Change is hard. Yet it’s the stuff of New Year’s resolutions — did you forget yours already? — and an inescapable fact of life.

Early January is hardly my favorite time of the year. I prefer the middle of May, when the weather is finally starting to warm up, trees are in bloom and New Year’s resolutions are finally paying off, if I’ve managed to stick to them. But I do like the way January gives me time to reflect on the year just finished and think about what lies ahead.

One thing I’d like to do is keep my commitment to lifelong learning. My husband and I both recently started new positions at work that have put us back into growth mode.

Being able to learn, even after school days are long gone, isn’t always easy. But it’s essential to a meaningful, satisfying life. The economy, to say nothing of cultural values or other parts of the world around us, changes all the time.

Sure, it’s tempting to burrow into the status quo; go into ostrich mode. That’s part of the appeal of some political movements: Let’s return to an earlier, more predictable and stable time. Trying to adjust to change and acquire new skills, knowledge or attitudes can be a humbling and often uncomfortable experience.

I’ve decided this is the year I take fitness seriously. As with any new endeavor, I started off excited, and I enthusiastically looked forward to swimsuit season. But on the third day, I hit a wall. Hard. Completing the day’s workout required doing four different types of sit-ups — 30 of each. It probably should not have surprised me to learn that 120 sit-ups were beyond the reach of my core muscles. I hadn’t done a sit-up in at least two years! But the realization was discouraging. Maybe I just wasn’t cut out to be the type of person who could do 120 sit-ups in one go. Perhaps thinking I could be would turn out to be a very painful mistake.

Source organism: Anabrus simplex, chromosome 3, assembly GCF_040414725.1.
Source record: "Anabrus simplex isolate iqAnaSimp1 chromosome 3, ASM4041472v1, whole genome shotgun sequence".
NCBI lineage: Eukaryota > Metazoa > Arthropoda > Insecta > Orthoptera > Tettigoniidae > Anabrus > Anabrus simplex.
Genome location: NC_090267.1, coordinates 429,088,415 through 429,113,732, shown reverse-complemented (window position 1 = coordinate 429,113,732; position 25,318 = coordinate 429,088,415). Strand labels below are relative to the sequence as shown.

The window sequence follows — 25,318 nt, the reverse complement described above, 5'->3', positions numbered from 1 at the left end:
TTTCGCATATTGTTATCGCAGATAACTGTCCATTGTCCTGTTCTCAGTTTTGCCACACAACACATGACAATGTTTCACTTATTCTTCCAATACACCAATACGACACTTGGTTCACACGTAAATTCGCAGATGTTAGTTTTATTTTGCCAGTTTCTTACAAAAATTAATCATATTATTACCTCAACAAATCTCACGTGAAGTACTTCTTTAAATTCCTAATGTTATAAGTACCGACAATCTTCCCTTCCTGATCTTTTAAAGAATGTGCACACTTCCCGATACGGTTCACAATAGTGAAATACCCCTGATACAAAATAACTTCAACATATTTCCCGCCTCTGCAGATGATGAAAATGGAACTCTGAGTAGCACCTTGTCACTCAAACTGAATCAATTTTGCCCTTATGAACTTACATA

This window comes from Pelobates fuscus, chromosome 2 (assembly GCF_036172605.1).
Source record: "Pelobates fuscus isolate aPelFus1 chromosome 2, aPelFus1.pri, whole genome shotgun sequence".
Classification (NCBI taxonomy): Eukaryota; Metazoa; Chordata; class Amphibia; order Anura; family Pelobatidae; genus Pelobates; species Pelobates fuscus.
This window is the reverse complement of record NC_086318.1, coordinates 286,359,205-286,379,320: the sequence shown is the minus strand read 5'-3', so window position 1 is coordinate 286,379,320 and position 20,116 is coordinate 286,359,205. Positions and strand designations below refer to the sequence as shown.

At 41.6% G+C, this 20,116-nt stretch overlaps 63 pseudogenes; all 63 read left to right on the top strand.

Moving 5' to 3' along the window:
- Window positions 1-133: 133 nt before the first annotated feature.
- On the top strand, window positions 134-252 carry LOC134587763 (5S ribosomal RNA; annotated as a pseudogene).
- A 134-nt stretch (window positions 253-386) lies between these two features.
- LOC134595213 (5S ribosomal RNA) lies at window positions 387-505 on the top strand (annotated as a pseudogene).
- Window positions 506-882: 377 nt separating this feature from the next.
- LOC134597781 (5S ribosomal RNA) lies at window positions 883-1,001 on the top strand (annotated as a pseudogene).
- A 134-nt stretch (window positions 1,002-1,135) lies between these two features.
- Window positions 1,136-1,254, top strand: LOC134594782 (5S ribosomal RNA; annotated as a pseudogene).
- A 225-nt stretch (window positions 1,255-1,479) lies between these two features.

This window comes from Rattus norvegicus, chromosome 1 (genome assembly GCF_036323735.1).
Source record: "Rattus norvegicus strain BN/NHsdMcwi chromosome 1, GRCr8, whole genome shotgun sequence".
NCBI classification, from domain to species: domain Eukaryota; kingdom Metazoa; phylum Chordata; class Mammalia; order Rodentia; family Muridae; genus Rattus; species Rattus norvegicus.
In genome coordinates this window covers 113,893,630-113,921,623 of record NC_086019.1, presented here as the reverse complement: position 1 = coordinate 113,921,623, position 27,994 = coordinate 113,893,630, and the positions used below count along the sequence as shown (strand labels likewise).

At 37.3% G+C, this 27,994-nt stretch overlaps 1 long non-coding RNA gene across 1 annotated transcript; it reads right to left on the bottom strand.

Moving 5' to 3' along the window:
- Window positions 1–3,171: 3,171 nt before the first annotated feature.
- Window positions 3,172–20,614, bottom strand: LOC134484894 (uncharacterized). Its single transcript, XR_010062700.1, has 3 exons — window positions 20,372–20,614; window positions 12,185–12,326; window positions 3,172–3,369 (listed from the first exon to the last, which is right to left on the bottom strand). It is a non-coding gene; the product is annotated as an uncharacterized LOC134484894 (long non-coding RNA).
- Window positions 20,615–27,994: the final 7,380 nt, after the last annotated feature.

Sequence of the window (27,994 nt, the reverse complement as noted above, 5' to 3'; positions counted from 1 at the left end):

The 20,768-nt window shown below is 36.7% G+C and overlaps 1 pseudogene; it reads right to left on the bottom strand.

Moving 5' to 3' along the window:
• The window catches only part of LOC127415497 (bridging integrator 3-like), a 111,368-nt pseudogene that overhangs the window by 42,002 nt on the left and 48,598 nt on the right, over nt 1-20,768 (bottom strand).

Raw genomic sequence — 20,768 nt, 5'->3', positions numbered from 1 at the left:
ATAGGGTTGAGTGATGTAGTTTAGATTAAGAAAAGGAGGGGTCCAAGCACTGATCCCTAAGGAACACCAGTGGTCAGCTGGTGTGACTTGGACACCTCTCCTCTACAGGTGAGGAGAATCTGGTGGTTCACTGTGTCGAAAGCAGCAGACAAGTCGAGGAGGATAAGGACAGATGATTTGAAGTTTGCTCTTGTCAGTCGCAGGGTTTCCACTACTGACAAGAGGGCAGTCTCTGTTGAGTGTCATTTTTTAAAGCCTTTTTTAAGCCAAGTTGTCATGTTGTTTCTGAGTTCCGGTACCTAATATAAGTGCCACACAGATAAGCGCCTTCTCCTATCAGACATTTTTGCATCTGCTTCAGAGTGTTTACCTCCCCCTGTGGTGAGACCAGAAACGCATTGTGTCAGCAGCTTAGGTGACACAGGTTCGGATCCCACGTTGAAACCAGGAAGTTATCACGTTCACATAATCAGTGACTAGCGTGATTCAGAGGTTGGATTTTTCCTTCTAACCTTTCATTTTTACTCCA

And … it was painful. I spent the next 48 hours dreading my next core workout. I still felt sore when I went for my next round of sit-ups on day five, and was shocked to find that they were already noticeably easier than they were on day three. If I had quit after that first failure, I would have never have realized how much progress I had already made — progress that allowed me to succeed. How many other times have I made the mistake of quitting too soon?

This world wasn’t built by people who retreated in the face of personal difficulties. As supporters of liberty, we respect and admire people who invest in challenging themselves — the people who seize opportunities to grow and learn wherever they find them. They also, perhaps not coincidentally, benefit many others as well. Think of Steve Jobs or Oprah Winfrey or any number of other people who have faced troubles, met them and brought some measure of delight or joy to many others.

Liberty is great. It’s what we rely on to pursue our quest for a better life for Michiganders and for that matter, all people. Our pursuit of a better life isn’t limited to better public policies. It starts at home. With me. With you.

The year is still young. How will you change?